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Pharma marketers don’t understand what healthcare professionals need—and, worse, they’re overwhelming doctors with drug promos at the expense of more tailored content.  

This is according to a new report, the Digitally Savvy HCP, out from healthcare solutions company Indegene, which has been tracking these relationships for the past few years. This report focuses on just under 1,000 physicians from the U.S., Europe, India and China.

It makes for some grim reading for pharma sales folks: 70% of healthcare professionals (HCPs) surveyed by the company feel that reps “do not completely understand their needs and expectations,” while 62% of HCPs are “overwhelmed” by product-related promotional content they receive from drugmakers.

Nearly two-thirds (63%) said companies should only share relevant content with them to “make the interactions more insightful.”

This echoes some of the findings in a report undertaken by Accenture late last year, which found 64% of HCPs said they’re getting too much digital content from pharma and 65% said at least one pharma company had “spammed” them during the pandemic.

RELATED: Don’t spam us, healthcare professionals plea, as they seek quality over quantity from pharma marketers

Gaurav Kapoor, executive vice president at Indegene, said COVID has thrown up more issues given that HCPs and reps were restricted in fact-to-face meetings. Sometimes, digital outreach was too much, he said.

“As a result, pharma companies relied on digital channels to push product-related promotional information,” Kapoor said in an interview. “This increased the frequency of touch points, and, in certain cases, led HCPs to associate certain pharma companies with sharing excessive promotional content.”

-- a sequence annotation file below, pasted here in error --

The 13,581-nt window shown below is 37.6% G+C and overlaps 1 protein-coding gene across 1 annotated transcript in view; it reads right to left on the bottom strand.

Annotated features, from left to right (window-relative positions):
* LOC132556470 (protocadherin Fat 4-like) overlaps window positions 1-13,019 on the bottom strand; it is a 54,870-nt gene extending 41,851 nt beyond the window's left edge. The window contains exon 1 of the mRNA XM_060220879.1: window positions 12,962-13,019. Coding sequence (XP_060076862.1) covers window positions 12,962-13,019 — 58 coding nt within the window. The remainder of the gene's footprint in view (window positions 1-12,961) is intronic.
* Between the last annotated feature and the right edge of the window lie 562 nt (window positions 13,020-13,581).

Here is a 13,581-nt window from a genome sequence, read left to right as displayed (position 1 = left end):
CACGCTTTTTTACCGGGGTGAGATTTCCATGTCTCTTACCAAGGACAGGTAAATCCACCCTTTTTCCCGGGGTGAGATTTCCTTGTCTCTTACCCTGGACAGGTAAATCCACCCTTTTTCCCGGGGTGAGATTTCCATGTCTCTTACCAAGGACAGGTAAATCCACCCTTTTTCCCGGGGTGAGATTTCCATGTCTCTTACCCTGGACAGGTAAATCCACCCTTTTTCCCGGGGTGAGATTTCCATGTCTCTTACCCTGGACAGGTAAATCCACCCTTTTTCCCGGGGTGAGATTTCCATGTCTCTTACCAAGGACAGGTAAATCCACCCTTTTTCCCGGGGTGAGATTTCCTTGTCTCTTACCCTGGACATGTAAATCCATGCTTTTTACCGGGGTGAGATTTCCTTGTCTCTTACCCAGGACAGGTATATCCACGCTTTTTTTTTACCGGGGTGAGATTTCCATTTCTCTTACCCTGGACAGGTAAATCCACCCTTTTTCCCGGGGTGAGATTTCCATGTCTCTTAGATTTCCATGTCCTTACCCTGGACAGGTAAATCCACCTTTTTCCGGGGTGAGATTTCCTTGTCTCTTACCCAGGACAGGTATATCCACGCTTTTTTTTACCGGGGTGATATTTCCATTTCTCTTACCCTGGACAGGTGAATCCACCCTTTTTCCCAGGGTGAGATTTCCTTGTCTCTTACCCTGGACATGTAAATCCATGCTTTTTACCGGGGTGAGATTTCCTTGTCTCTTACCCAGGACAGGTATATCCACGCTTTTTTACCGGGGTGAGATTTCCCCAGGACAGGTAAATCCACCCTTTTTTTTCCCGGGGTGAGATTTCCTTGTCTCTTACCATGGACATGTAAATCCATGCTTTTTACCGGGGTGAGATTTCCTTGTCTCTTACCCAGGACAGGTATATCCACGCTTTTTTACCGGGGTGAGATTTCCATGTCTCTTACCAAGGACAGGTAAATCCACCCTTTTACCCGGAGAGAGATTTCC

“Given the constrained bandwidth,” he added, pharma companies should look at innovative ways to share information. For instance, drugmakers might optimize their communications for the devices doctors use to consume the type of information in play.
Plus, pharma companies should look beyond their own channels and forums and partner with other websites, he advised.

“By publishing and co-creating educational content on such platforms, pharma companies can deliver greater value to the HCPs as well as simplify the transition to commercial conversations that will follow.”

Educating doctors is just part of it. Pharma companies need to train sales reps, too. Companies should seek out reps who are digitally savvy and help them upgrade their skills to make sure they are “flexible and efficient” in using digital channels and content based on HCPs’ preferences, Kapoor said.

While pharma has made some major investments in omnichannel strategies, drugmakers still “have a long way to go to achieve customer-centricity,” he added.

So what’s the solution? Go beyond the product script, particularly if a given doctor has seen plenty of digital product info already. “Reps should focus on conversations that make the interactions insightful … and avoid driving product information fatigue,” he said.

Indegene said when HCPs do want to hear from pharma companies, they cited webinars and webcasts, in-person meeting discussions, online journals, websites and offline journals as the most common preferences. The affinity for webinars is “especially correlated to the prevalence of Covid-19,” the report noted.

What about social media? Will channels like Twitter or even TikTok become a more preferred method in the future? “Overall, there has been an increase in the adoption of social media by HCPs,” Kapoor explained, adding that the survey found 
social media adoption was strongest among HCPs in China. 
“Social media is at a watershed moment and its role and significance will continue to rise in the coming few years,” he said. “Given this, pharma reps should consider social media as an important channel to communicate and strengthen their relationship with HCPs.”
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